Couples can have big fights, frequent conflict, and even bicker all the time and still have healthy, fulfilling, and lasting relationships. How so? Recent research suggests that one factor in particular plays an important role in protecting a couple from the negative effects of relationship conflict: How well you think your partner “gets” you.
We know intuitively that conflict can damage a relationship and there’s a boatload of research to confirm it. But is all conflict detrimental? And why do some relationships with frequent conflict nevertheless weather the storms, survive — and even thrive?
University of California Berkeley researchers Amie Gordon and Serena Chen were interested in these very questions. Following a series of seven studies reported in the Journal of Personality and Social Psychology, the researchers concluded,
In other words, if you feel your partner “gets” you, not only can the two of you recover better from the conflict, but you’re also more likely to view it as a healthy part of a normal relationship. Even if you don’t resolve the conflict.
But wait, there’s more.
The power of perceived understanding
Perceived understanding is the feeling that a partner is able to take your perspective and “get” your thoughts, feelings, and point of view, even if they don’t agree with you. It’s this perceived understanding that is key to buffering a relationship against the downside of conflict.
Said Gordon and Chen,
We found that participants were no less satisfied with their relationships after recalling or experiencing a conflict in which they felt understood compared to if they had had no conflict at all. In fact, when…couples engaged in a conflict conversation, those who felt more understood were even more satisfied after the conflict than when they first arrived in the laboratory…Relationships characterized by more frequent and severe conflict were not any less satisfying than relationships characterized by little conflict among people who felt more understood by their partners.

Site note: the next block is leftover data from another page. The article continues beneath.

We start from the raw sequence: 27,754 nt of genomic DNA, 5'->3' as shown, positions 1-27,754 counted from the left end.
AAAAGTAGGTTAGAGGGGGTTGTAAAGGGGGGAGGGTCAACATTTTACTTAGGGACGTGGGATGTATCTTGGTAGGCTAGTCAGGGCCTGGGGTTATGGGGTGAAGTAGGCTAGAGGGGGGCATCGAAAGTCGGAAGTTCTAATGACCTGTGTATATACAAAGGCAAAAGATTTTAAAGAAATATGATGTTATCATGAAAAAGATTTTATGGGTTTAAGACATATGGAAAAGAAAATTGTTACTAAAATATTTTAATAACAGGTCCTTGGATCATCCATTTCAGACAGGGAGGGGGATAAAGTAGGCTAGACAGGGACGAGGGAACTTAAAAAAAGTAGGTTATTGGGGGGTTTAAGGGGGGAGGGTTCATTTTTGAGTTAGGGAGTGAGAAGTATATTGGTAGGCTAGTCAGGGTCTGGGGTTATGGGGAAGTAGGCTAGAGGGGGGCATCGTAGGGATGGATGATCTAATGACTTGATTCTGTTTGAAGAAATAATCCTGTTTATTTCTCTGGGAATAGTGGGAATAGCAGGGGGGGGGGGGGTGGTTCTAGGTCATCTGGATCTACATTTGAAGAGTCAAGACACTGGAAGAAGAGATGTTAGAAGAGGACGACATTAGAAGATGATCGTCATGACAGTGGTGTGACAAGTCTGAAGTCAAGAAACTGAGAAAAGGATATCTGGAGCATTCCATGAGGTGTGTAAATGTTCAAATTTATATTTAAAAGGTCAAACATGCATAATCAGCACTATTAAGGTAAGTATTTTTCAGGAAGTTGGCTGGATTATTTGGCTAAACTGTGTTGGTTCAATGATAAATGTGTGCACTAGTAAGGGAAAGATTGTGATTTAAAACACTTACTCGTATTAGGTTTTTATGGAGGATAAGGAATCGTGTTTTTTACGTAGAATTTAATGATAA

And feeling understood during conflict also appears to strengthen the relationship because it signals that your partner is invested:
When partners are able to express their point of view and feel heard and cared about by their partners, at worst these conflicts do not hurt the relationship and, perhaps, at best, they offer an opportunity for couples to build intimacy.
The research did not examine aggressive, physical conflict, nor did it examine “distressed couples,” those generally unhappy in their relationship overall (fights aside). So we can’t assume the findings would hold true in those circumstances. The researchers did suggest, however, that perceived understanding might be as beneficial, and perhaps even more so, for buffering relationship decline for distressed couples as it is for satisfied couples.
So how can you use this research to protect your own relationship from the damage caused by conflict?
How to use this
This research makes a strong case that there’s high value in trying to understand your partner — and making sure you convey that understanding. Here are some ways to capitalize on the research to mitigate the impact of relationship conflict at home:
- Don’t confuse acknowledgement with agreement. I sometimes see clients stubbornly refusing to acknowledge a partner’s feelings or point of view because they fear it’ll show weakness or convey they’ve given in. Acknowledging is not the same as agreeing and this study makes it clear that acknowledging your partner’s feelings, thoughts, and point of view matters a great deal.
- Rethink “having the last word.” When you open your mouth to have the last word, remember that the kind of last word you have may make the difference between helping and hurting your relationship. If you’ve got to have the last word, try to make it one that conveys you “get” your partner.
- Check out your understanding. Understanding isn’t just something you do in your head or your heart — it’s also something you do with your words. How much do you think you accurately understand what your partner is thinking and feeling? Say it to them, in your own words, out loud. If you got it right, oh joy! If you got it wrong, the fact that you tried is exactly the kind of act that builds stronger connection and intimacy, as the research suggests. Find out what you missed and keep trying until you get it right. And if you never get it right? The researchers dubbed it perceived understanding for a reason.
- Cut them some slack when they’re trying. If you’ve sold yourself on the story that your partner never understands you or never tries hard enough, you set them up for failure even when they’re really trying. Only you can break out of your own stuck story, your own reflexive loop, and your usual response pattern. It’s worth the effort.